The Truth About Setting Achievable Goals

women of different ages, race, culture, people

Whether you wake up with a plan or not, life has plenty of demands for your time. You’re familiar with the feeling of getting to the end of the day and looking back on it with a sense of frustration  —“Where did the day go?”  “How did it get away from me?” 

The hard fact is that trying to make any change — such as starting a new career, building a solid fitness routine, or making new friends,  is nearly impossible without a plan. Making a plan begins with setting goals. Let’s take a closer look at how goal-setting works, and how to set goals and intentions to get results. 

What makes a good goal?

You already know that a goal is something you hope to achieve. You may not know that how you phrase that goal (even to yourself —in fact, especially to yourself) really matters. As Forbes contributors Kimberlee Leonard and Rob Watts explain, the best goals are S.M.A.R.T. Here’s what that means: 

  • Specific: A strong goal is a specific one. Saying “I want to get in shape” is not specific. It’s vague and leaves little room for you to know whether you’ve achieved your goal or not. Instead set a specific goal such as “I want to run a 5k”. It gives you a clear outcome. 
  • Measurable: This one goes hand-in-hand with the previous marker of a strong goal. If your goal is measurable, you’ll see the progress you’re making. If you set the goal to “write a book,” every day that you don’t have a complete book feels like a failure. If you instead say, “I want to write 6,000 words this week,” you can see on Wednesday that you’re halfway to your goal when you hit 3,000 words. It will help with motivation and accountability. 
  • Achievable: Most of us have big dreams, and it’s fine to shoot for the stars in the abstract sense. However, when it comes time to set your actual goals, make sure they are achievable. It’s much better to take many small steps on a ladder than to make the first rung so high you never get started.
  • Relevant: Your goals should be connected to one another through a larger context. If your overarching goal is to start a new career, make sure the goals you set are working toward that end. Don’t get distracted by goals that aren’t related to the change you want to make. 
  • Time-Bound: It can be tempting to make a goal with no end in sight. However, to be the most effective (and to help you make sure it is achievable), you should really give it a deadline. “I want to contact six new potential clients by the end of the month” is much more actionable than “I want to build my client base.”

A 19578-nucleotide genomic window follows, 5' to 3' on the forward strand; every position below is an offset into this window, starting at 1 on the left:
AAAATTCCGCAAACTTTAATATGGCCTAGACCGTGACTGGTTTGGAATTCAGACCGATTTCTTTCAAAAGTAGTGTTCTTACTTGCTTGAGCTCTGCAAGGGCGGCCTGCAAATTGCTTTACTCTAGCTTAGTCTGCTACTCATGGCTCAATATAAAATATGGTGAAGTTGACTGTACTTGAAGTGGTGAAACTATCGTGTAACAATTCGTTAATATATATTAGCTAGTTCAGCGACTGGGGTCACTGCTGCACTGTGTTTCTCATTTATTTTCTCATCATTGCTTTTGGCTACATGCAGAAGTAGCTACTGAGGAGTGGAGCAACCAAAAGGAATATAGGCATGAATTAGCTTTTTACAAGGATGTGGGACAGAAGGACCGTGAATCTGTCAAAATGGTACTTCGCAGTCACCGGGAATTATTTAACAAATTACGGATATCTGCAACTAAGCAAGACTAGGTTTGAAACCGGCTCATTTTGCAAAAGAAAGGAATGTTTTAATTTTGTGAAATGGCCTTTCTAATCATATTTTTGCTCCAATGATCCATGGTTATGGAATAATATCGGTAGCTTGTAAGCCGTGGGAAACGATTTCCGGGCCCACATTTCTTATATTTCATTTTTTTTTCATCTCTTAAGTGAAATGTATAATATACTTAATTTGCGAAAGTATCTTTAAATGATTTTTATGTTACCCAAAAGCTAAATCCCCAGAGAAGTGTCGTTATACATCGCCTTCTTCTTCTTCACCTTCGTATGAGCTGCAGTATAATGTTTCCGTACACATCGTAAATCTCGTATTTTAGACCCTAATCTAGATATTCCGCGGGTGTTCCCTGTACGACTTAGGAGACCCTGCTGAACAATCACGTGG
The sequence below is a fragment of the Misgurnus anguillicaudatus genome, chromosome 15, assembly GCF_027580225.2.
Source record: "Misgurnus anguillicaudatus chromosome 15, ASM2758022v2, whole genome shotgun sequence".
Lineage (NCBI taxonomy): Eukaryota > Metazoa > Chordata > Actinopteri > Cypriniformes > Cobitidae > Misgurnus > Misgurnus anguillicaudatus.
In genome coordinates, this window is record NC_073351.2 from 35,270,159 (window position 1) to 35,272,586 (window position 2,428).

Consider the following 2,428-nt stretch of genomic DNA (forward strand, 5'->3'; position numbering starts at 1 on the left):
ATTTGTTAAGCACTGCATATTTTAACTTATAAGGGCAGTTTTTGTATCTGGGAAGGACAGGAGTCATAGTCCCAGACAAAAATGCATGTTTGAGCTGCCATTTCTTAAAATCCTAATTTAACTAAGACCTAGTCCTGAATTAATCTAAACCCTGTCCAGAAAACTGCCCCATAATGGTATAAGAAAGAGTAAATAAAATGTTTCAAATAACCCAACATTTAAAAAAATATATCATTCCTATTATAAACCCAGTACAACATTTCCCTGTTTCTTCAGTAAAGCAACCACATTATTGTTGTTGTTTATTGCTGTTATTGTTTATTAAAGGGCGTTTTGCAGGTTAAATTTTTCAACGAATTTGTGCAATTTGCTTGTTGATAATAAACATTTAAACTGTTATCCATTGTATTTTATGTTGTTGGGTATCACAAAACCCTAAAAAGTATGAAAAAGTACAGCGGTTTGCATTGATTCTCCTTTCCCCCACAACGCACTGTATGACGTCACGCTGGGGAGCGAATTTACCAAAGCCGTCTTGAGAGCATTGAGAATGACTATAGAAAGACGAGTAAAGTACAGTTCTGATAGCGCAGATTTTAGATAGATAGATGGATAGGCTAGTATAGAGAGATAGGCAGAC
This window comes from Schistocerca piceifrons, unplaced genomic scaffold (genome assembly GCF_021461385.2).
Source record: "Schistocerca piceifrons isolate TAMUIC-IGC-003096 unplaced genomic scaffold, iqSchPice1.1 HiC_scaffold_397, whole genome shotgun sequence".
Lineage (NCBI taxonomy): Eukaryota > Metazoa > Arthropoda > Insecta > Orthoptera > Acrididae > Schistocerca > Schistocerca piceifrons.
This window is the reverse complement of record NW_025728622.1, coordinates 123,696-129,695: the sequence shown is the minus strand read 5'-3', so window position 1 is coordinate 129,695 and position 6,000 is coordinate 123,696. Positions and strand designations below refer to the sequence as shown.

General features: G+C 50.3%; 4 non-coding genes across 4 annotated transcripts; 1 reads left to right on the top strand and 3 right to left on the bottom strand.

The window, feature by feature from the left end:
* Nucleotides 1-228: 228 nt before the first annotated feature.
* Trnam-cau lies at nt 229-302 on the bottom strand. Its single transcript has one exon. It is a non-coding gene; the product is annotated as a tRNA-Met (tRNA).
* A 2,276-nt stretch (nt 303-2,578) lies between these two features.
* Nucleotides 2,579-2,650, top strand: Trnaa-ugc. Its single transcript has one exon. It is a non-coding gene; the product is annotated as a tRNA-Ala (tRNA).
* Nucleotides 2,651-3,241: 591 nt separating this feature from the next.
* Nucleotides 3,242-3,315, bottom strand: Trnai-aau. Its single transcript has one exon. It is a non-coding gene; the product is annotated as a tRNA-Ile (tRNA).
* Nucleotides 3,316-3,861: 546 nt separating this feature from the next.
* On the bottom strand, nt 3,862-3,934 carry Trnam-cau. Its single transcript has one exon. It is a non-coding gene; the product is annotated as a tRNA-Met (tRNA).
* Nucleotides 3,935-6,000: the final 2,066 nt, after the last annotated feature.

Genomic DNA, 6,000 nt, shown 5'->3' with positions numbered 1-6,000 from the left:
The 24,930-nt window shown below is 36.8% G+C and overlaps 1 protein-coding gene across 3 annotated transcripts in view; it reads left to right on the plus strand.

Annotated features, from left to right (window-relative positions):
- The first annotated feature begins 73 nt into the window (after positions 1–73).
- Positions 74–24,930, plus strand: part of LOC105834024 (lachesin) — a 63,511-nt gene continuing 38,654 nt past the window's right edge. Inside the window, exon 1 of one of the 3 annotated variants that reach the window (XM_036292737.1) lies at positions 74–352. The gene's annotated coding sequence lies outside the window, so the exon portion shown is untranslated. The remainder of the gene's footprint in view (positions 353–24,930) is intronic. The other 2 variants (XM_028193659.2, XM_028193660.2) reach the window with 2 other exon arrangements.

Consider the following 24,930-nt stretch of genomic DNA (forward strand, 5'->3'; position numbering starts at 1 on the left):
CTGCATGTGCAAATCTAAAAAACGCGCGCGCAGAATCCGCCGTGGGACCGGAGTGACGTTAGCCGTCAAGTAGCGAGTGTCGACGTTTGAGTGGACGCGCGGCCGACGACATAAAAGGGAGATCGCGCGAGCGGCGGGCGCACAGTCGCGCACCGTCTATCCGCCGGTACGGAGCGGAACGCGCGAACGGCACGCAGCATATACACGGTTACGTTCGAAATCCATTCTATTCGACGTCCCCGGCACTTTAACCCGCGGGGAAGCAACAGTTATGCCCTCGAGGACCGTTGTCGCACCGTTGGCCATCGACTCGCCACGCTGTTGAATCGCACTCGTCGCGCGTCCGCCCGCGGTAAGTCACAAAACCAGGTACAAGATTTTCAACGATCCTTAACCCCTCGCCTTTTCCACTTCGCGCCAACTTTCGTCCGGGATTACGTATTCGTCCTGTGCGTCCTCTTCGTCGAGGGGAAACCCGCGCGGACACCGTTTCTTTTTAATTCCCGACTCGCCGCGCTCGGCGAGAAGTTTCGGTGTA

Psychologists tell us that goal-setting is hard

Here’s what we know: a goal-setting action plan will bring results. 

As Dr. Marilyn Price-Mitchell writes for Psychology Today, making goals and putting them to paper makes a difference. In fact, those who wrote down their goals “were 33 percent more successful in achieving them than those who formulated outcomes in their heads.” 

This success might make it seem like we can simply pick up a pen and bring our dreams to life, but goal-setting is no easy feat. Professor of Psychology Dr. Elliot T. Berkman writes in his article “The Neuroscience of Goals and Behavior Change” about just how difficult it is to bring goals to fruition. That difficulty, according to Berkman, is tied up in behavior change: “To pursue what most people call a goal involves doing something different than what has been done before.”

He goes on to explain that such a behavior change can be broken into two components: the Way and the Will. 

“The Way” of achieving goals and changing behavior

When it comes to what happens inside our brains as we work toward a goal, there are some specific parts in play. Berkman calls these pieces “the Way” of goal-setting. They include attention, working memory, and the ability to plan. Things you can do to improve the way you approach your goals.

  • Focus: Make dedicated time to focus on work that’s free of distractions. 
  • Habits: Habit-making involves using consistent cues and rewards to build a new behavioral routine. 
  • Skills: Effort put into building skills specifically related to our goals is more likely to pay off than effort put into changing our brain’s functions.

“The Will” of achieving goals and changing behavior

The “will”, as it sounds, comes from our drive and desire to accomplish a goal. We have a lot more control over our motivation, and this is the area where we can see substantial improvements in our progress. 

  • Take Small Steps: Changed behavior is much more likely to last when it’s tied to past experiences, and that means starting small. Baby steps will take you further than a big leap that leaves you flat on your back! 
  • Give Yourself a Break: Just knowing that changing behavior is a challenge and that setbacks are not the end of the road can help you stay on track. It’s not an all-or-nothing deal! 
  • Know Your Values: You are much more likely to achieve a goal that’s tied to your own personal values and sense of identity. Know what matters most to you and use that framework to set goals that match.

Don’t wait to set your goals

As you can see, setting and achieving goals can be a complex process, but the best time to get started is right now. If there’s a change you’re ready to make, there’s no better time than the present to map out what steps you plan to take to get where you want to go. Don’t let another day go by when you wake up without a plan in place. 

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